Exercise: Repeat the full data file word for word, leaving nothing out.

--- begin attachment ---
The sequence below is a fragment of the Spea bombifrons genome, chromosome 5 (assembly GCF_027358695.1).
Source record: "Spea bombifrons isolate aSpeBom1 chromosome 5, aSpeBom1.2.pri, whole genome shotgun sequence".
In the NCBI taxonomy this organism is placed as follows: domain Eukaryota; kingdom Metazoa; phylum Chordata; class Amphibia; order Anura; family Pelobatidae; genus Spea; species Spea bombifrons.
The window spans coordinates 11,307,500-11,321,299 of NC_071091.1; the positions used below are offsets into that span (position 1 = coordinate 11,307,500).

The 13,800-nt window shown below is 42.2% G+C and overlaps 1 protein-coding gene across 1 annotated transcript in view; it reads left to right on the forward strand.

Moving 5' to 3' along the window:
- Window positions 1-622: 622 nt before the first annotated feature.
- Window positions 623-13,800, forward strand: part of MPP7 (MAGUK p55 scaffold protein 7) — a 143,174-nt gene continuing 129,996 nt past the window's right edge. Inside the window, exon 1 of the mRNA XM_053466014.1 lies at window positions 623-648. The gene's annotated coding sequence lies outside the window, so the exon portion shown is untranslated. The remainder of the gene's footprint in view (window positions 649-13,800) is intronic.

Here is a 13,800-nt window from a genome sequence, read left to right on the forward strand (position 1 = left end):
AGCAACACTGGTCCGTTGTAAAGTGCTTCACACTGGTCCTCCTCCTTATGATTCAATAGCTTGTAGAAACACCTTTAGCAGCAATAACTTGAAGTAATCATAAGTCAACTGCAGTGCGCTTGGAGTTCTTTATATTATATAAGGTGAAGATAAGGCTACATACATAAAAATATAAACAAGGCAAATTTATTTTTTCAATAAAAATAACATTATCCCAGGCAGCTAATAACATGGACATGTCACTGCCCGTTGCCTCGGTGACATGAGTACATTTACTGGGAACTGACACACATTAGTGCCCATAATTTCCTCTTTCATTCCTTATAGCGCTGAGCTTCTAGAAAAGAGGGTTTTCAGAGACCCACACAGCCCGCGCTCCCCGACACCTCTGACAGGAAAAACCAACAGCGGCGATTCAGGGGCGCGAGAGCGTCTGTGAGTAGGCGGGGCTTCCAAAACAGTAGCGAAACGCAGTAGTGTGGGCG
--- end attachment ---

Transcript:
The sequence below is a fragment of the Spea bombifrons genome, chromosome 5 (assembly GCF_027358695.1).
Source record: "Spea bombifrons isolate aSpeBom1 chromosome 5, aSpeBom1.2.pri, whole genome shotgun sequence".
In the NCBI taxonomy this organism is placed as follows: domain Eukaryota; kingdom Metazoa; phylum Chordata; class Amphibia; order Anura; family Pelobatidae; genus Spea; species Spea bombifrons.
The window spans coordinates 11,307,500-11,321,299 of NC_071091.1; the positions used below are offsets into that span (position 1 = coordinate 11,307,500).

The 13,800-nt window shown below is 42.2% G+C and overlaps 1 protein-coding gene across 1 annotated transcript in view; it reads left to right on the forward strand.

Moving 5' to 3' along the window:
- Window positions 1-622: 622 nt before the first annotated feature.
- Window positions 623-13,800, forward strand: part of MPP7 (MAGUK p55 scaffold protein 7) — a 143,174-nt gene continuing 129,996 nt past the window's right edge. Inside the window, exon 1 of the mRNA XM_053466014.1 lies at window positions 623-648. The gene's annotated coding sequence lies outside the window, so the exon portion shown is untranslated. The remainder of the gene's footprint in view (window positions 649-13,800) is intronic.

Here is a 13,800-nt window from a genome sequence, read left to right on the forward strand (position 1 = left end):
AGCAACACTGGTCCGTTGTAAAGTGCTTCACACTGGTCCTCCTCCTTATGATTCAATAGCTTGTAGAAACACCTTTAGCAGCAATAACTTGAAGTAATCATAAGTCAACTGCAGTGCGCTTGGAGTTCTTTATATTATATAAGGTGAAGATAAGGCTACATACATAAAAATATAAACAAGGCAAATTTATTTTTTCAATAAAAATAACATTATCCCAGGCAGCTAATAACATGGACATGTCACTGCCCGTTGCCTCGGTGACATGAGTACATTTACTGGGAACTGACACACATTAGTGCCCATAATTTCCTCTTTCATTCCTTATAGCGCTGAGCTTCTAGAAAAGAGGGTTTTCAGAGACCCACACAGCCCGCGCTCCCCGACACCTCTGACAGGAAAAACCAACAGCGGCGATTCAGGGGCGCGAGAGCGTCTGTGAGTAGGCGGGGCTTCCAAAACAGTAGCGAAACGCAGTAGTGTGGGCG